Use the pedestrian walkway on the Fort Duquesne Bridge to cross over the Allegheny River. If you’ve got the energy for a long walk, follow the Three Rivers Heritage Trail (www.friendsoftheriverfront.org) as far as your heart desires. (The path ends near the 40th Street Bridge.) Descend the stairs at the opposite end of the Fort Duquesne Bridge, and you’ll be in the North Shore.
Head to the nearby Andy Warhol Museum (117 Sandusky St., 412/237-8300, www.warhol.org), which, aside from having a great gift shop and a rotating schedule of fascinating temporary exhibits, is the largest single-artist museum in the United States. The Warhol also has a surprisingly good basement café, which is a decent choice for lunch. Before leaving, get directions to the nearby Mattress Factory (500 Sampsonia Way, 412/231-3169, www.mattress.org), a world-renowned installation museum.
For lunch, try the Euro-influenced American fare at Cassis (900 Western Ave., 412/586-7794, www.cassispittsburgh.com). (If you’re traveling with a canine companion, your four-legged friend is welcome in the patio seating area.) After lunch, walk to the National Aviary (Allegheny Commons West Park, 412/323-7235, www.aviary.org) in West Park—with a family of more than 600 feathery friends, it’s the only nonprofit bird zoo in the country.
If you still have energy, spend the rest of the afternoon exploring the Oakland neighborhood. Spend some time at the Carnegie Museums of Art and Natural History (4400 Forbes Ave., 412/622-3131, www.cmoa.org, www.carnegiemnh.org), and, if the sun is shining, visit Schenley Park and its Phipps Conservatory (1 Schenley Park, 412/622-6914, www.phipps.conservatory.org).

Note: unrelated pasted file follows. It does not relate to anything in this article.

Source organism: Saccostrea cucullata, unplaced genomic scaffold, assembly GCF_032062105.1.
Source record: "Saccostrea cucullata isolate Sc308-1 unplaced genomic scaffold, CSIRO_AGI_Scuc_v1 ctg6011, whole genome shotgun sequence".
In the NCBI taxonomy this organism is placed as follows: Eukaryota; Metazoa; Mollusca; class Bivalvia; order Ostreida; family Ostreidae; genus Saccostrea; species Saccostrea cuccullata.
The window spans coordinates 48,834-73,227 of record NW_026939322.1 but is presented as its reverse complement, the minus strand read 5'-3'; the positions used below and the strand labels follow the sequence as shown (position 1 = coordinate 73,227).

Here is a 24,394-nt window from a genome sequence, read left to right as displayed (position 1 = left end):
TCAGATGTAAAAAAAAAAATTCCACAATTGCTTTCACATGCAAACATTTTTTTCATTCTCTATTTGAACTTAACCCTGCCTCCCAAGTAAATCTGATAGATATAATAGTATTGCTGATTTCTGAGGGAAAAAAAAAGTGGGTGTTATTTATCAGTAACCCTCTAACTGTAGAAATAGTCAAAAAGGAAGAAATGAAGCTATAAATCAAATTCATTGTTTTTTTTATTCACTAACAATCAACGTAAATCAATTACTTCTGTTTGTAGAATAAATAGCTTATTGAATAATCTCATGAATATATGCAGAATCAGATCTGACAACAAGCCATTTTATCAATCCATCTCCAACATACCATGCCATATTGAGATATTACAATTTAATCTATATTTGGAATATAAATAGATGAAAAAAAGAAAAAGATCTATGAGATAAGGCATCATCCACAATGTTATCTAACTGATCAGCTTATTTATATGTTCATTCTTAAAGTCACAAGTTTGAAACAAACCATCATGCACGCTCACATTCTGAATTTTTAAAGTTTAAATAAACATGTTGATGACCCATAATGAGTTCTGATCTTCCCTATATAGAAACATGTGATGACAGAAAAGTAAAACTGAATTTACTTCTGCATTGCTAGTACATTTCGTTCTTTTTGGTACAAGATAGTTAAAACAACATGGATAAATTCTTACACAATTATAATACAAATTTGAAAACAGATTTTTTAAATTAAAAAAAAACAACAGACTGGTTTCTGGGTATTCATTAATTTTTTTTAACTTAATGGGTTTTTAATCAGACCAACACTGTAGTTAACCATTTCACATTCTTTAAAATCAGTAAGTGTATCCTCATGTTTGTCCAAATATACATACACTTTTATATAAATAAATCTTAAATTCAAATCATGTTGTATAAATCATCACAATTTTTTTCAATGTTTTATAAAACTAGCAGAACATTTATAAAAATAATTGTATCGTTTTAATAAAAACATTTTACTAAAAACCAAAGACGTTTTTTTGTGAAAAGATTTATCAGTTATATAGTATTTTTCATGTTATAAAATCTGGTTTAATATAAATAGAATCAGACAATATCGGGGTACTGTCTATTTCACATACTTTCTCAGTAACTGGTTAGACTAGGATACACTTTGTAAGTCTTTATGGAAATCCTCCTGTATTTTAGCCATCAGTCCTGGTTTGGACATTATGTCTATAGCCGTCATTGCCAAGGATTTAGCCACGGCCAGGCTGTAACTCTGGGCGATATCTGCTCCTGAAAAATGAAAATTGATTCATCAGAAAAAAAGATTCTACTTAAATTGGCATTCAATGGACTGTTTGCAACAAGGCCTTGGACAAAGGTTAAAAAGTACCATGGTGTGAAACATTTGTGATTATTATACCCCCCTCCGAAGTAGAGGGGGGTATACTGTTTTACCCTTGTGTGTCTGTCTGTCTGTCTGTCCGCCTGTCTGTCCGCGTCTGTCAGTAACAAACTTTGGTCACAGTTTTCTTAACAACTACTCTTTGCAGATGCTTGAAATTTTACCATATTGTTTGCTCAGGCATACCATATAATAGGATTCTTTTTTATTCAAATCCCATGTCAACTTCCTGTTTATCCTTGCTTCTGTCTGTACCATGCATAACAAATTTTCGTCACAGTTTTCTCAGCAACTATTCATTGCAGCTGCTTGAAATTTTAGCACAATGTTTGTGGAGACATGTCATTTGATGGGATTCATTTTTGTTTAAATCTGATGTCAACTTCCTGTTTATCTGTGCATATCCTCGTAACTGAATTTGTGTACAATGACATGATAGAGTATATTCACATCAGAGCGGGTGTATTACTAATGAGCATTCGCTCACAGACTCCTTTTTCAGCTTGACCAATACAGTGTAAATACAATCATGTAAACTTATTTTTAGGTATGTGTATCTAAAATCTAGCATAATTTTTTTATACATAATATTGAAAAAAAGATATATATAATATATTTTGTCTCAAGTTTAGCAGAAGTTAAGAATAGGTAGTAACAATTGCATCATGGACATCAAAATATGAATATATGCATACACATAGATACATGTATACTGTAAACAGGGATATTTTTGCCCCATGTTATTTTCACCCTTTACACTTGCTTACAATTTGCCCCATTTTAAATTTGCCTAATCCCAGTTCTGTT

For dinner, head back into Downtown. Take a cab if the weather is chilly, or go by foot across one of the Three Sisters Bridges (www.pghbridges.com)—also known as the only trio of near-identical bridges in the country. All three are self-anchored suspension bridges and are painted Aztec gold. Your destination is Cafe Zao (649 Penn Ave., 412/325-7007), located next door to the O’Reilly Theater. Owned by the same people responsible for the legendary but now shuttered Baum Vivant, Cafe Zao is a perennial hit with the theater crowd for good reason—the Portuguese entrées here are probably the finest in the tri-state area.
After dinner, take in a show in the Cultural District. Pick up a free copy of Pittsburgh City Paper to see what is in production. If nothing grabs your interest or you’d prefer a less expensive and more intimate entertainment option, head back to the South Side via taxi and stop in at Club Café (56 S. 12th St., 412/431-4950, www.clubcafelive.com), which usually offers two pop or folk concerts nightly. (Ask your cabbie to take the 10th Street Bridge from Downtown, which can also be crossed on foot.)
© Dan Eldridge from Moon Pittsburgh, 1st Edition